Welcome to Telling Tuesday, a day reminiscent of those in school when I looked forward to seeing what everyone brought for show and tell. This weekly feature was inspired by an article on WriteToDone.com, called “How to Show (Not Tell): A Writing Lesson from John LeCarre.”
It is one of the best articles I’ve seen on the rule all writers know–show, don’t tell–because it doesn’t just tell us how not to tell, it shows us some of LeCarre’s very own examples.
As always, I invite you to leave a link to your website or blog with your comments.
THIS WEEK’S PROMPT: Using as many senses as possible, show us a memory that is still vivid in your mind.
The following is an excerpt from my story, “Fate and Hindsight,” which was published in Chicken Soup for the Working Mom’s Soul. It’s about a car accident that happened one snowy morning, as I drove my kids to pre-school.
The road was still slick in places. Seeing cars in ditches, I cautiously maneuvered the hills and curves of my neighborhood. The snow was no longer pretty, but muddy and gray, patches of brown grass peeking through.
When we reached the freeway, I was watchful of the black ice, though other cars zipped past me. Tension weighed heavy on my shoulders and coursed through my white-knuckled hands on the steering wheel. I clutched it as though it could protect me somehow.
My children were oblivious to it all. Four-year old Andi hummed a tune in the back seat, while two-year old Adam looked out the window from his car seat and carried on a conversation with himself.
The noise shuddered through my bones. Rubber on asphalt and metal against metal. Checking the rear view mirror, I was horrified to see a semi-truck behind me, its huge grill pressed against my back window. The monster truck had pulled into my lane and hit the left rear bumper of my Escort, knocking us in front him.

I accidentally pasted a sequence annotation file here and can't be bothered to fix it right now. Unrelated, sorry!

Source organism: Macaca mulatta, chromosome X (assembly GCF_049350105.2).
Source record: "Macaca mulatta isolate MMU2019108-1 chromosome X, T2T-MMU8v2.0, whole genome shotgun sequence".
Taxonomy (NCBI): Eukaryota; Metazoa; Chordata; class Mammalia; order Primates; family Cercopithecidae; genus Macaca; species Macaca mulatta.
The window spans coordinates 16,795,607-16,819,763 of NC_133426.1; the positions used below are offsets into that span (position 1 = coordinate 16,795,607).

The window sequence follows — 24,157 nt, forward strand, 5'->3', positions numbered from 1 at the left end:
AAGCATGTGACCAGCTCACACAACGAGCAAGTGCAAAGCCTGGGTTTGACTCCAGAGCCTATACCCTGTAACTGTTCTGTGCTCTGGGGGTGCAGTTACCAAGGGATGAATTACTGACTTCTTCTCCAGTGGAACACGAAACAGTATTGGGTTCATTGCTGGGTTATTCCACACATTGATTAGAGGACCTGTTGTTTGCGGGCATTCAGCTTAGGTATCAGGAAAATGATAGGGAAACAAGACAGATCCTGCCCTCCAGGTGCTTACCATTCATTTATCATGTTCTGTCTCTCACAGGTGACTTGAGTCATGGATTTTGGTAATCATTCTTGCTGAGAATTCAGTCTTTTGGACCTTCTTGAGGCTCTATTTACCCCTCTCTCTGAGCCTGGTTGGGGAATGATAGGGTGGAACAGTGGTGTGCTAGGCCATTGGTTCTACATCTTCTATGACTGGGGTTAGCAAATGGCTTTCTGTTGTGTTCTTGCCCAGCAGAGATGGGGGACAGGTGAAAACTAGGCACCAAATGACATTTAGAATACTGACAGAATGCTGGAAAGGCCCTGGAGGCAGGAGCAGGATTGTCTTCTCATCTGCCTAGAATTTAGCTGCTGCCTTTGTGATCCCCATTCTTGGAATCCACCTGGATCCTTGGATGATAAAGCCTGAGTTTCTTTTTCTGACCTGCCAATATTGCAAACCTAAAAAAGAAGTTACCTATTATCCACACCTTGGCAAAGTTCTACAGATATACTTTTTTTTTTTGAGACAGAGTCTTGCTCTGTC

Searing adrenaline surged through my body. Desperate thoughts flooded my mind.
He’s going to broadside us! My babies!
Yet somehow, we spun out of the path of the truck. But there was hardly a moment for gratitude, as my car began to whirl out-of-control across four lanes of oncoming traffic.
Which way do I turn the wheel? With the spin or against the spin?
On black ice, cars sped toward me, everywhere, the sound of screeching tires. I waited for – dreaded – dreaded the inevitable bangs and crashes.
At last, my car came to an abrupt stop on the other side of the freeway. Somehow, I had avoided being hit by a single car. I jerked around to check the back seat, afraid of what I would see.
My babies were unharmed.
Relief and gratitude washed over me and like a breath of air, freeing me from suffocating fear.
Andi’s wide eyes searched mine for assurance that everything was okay. “Mommy, what was that?”
Adam smiled and said, “Do that again!”
“No, I don’t think so, honey,” I replied softly.
I took a deep breath and rested my head on the steering wheel, then reveled in the shivering giggle that trembled through my body.